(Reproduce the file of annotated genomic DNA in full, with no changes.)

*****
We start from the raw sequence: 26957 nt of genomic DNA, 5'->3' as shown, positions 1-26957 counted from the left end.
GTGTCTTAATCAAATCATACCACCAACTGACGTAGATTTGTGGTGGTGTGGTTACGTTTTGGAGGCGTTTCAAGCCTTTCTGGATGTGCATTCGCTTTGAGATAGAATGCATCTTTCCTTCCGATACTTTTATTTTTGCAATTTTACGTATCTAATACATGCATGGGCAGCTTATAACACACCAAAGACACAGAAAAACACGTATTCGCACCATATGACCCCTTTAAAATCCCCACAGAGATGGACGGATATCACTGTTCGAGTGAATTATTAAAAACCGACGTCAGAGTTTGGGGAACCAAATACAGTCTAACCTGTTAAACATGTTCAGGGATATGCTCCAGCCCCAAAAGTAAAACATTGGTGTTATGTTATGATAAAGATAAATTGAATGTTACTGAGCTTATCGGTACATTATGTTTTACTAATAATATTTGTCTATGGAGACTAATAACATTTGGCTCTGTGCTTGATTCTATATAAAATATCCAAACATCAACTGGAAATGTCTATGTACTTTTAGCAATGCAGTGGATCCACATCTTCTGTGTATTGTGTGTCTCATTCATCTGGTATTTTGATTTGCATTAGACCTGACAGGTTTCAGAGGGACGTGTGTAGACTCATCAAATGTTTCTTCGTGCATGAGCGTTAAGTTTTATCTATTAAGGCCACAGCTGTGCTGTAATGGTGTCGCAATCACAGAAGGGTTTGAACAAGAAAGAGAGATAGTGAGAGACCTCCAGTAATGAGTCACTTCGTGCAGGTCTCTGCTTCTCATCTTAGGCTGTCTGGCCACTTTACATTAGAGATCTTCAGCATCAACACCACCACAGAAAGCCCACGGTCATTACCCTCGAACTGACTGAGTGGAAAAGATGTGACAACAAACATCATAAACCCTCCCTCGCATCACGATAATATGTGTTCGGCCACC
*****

We start from the raw sequence: 26957 nt of genomic DNA, 5'->3' as shown, positions 1-26957 counted from the left end.
GTGTCTTAATCAAATCATACCACCAACTGACGTAGATTTGTGGTGGTGTGGTTACGTTTTGGAGGCGTTTCAAGCCTTTCTGGATGTGCATTCGCTTTGAGATAGAATGCATCTTTCCTTCCGATACTTTTATTTTTGCAATTTTACGTATCTAATACATGCATGGGCAGCTTATAACACACCAAAGACACAGAAAAACACGTATTCGCACCATATGACCCCTTTAAAATCCCCACAGAGATGGACGGATATCACTGTTCGAGTGAATTATTAAAAACCGACGTCAGAGTTTGGGGAACCAAATACAGTCTAACCTGTTAAACATGTTCAGGGATATGCTCCAGCCCCAAAAGTAAAACATTGGTGTTATGTTATGATAAAGATAAATTGAATGTTACTGAGCTTATCGGTACATTATGTTTTACTAATAATATTTGTCTATGGAGACTAATAACATTTGGCTCTGTGCTTGATTCTATATAAAATATCCAAACATCAACTGGAAATGTCTATGTACTTTTAGCAATGCAGTGGATCCACATCTTCTGTGTATTGTGTGTCTCATTCATCTGGTATTTTGATTTGCATTAGACCTGACAGGTTTCAGAGGGACGTGTGTAGACTCATCAAATGTTTCTTCGTGCATGAGCGTTAAGTTTTATCTATTAAGGCCACAGCTGTGCTGTAATGGTGTCGCAATCACAGAAGGGTTTGAACAAGAAAGAGAGATAGTGAGAGACCTCCAGTAATGAGTCACTTCGTGCAGGTCTCTGCTTCTCATCTTAGGCTGTCTGGCCACTTTACATTAGAGATCTTCAGCATCAACACCACCACAGAAAGCCCACGGTCATTACCCTCGAACTGACTGAGTGGAAAAGATGTGACAACAAACATCATAAACCCTCCCTCGCATCACGATAATATGTGTTCGGCCACC